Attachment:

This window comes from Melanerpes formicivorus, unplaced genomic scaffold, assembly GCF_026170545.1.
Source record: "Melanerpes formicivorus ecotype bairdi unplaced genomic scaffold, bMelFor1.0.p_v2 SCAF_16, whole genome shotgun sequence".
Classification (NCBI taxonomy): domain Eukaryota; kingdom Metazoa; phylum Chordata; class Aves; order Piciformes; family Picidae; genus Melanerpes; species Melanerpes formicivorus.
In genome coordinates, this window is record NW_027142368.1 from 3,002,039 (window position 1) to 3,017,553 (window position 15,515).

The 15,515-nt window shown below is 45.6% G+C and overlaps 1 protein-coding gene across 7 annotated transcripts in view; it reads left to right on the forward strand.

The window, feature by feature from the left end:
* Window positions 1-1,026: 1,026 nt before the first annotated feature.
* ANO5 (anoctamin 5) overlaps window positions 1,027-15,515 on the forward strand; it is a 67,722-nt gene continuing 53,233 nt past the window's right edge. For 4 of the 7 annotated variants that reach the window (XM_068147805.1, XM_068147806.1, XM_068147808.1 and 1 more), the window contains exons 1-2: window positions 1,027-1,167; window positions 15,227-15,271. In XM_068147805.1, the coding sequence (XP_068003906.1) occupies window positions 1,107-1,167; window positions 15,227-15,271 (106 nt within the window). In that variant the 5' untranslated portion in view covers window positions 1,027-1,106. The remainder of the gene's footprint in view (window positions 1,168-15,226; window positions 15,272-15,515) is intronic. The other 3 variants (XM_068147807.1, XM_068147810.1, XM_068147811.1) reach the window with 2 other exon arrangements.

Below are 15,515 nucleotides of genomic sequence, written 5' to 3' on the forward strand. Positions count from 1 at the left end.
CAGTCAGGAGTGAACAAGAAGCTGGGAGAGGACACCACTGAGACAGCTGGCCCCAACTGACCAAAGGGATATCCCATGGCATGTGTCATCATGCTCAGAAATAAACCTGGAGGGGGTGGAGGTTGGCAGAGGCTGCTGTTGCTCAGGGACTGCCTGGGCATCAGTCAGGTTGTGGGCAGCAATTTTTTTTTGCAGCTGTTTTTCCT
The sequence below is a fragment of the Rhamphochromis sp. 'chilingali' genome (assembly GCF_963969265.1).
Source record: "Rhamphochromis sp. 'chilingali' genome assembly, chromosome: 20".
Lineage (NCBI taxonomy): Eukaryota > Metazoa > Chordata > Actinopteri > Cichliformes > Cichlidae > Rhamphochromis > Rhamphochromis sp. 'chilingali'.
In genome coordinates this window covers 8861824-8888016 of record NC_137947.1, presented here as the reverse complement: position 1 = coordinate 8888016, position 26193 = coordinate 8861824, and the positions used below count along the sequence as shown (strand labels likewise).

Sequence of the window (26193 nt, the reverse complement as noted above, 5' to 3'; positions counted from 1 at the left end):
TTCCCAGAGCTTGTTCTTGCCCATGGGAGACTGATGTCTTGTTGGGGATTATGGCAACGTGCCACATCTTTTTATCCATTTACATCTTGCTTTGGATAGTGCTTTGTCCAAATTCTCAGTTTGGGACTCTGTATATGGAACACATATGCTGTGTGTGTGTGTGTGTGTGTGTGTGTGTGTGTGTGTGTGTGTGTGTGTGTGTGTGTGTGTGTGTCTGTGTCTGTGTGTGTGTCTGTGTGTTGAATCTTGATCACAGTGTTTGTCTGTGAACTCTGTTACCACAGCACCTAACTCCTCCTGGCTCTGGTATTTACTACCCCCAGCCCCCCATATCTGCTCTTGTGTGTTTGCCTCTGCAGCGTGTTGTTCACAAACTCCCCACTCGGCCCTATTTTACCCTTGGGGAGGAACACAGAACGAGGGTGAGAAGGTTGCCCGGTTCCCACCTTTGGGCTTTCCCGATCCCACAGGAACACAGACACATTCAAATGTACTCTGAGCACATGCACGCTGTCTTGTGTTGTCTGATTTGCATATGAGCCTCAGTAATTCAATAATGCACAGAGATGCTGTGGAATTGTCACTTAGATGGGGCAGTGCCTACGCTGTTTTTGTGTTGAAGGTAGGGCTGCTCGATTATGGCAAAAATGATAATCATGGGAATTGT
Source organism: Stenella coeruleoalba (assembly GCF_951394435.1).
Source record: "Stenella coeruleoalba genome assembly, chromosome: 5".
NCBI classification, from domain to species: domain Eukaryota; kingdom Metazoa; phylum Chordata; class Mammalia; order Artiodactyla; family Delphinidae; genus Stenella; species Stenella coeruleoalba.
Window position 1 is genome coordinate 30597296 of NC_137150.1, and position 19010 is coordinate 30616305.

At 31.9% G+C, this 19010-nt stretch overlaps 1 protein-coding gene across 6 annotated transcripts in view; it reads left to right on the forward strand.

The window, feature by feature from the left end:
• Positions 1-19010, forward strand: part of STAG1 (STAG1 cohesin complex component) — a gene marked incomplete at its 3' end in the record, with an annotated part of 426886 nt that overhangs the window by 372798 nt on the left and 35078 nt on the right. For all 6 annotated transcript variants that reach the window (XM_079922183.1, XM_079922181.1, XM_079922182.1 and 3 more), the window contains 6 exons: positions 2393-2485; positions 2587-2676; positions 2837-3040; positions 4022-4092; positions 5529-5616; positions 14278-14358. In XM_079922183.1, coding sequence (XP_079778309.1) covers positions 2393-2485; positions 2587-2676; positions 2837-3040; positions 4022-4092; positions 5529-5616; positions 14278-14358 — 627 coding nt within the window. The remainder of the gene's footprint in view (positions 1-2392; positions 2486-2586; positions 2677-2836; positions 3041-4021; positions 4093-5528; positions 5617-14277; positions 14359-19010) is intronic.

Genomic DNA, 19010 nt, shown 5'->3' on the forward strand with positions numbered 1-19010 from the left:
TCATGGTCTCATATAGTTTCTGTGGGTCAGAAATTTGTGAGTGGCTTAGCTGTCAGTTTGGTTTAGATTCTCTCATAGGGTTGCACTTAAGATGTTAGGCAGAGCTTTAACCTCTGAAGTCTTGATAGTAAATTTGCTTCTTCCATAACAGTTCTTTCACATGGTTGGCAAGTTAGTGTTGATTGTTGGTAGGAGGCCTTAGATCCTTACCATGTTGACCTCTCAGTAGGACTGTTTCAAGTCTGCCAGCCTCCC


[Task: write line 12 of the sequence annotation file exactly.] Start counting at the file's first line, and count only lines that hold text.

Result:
Source record: "Rhamphochromis sp. 'chilingali' genome assembly, chromosome: 20".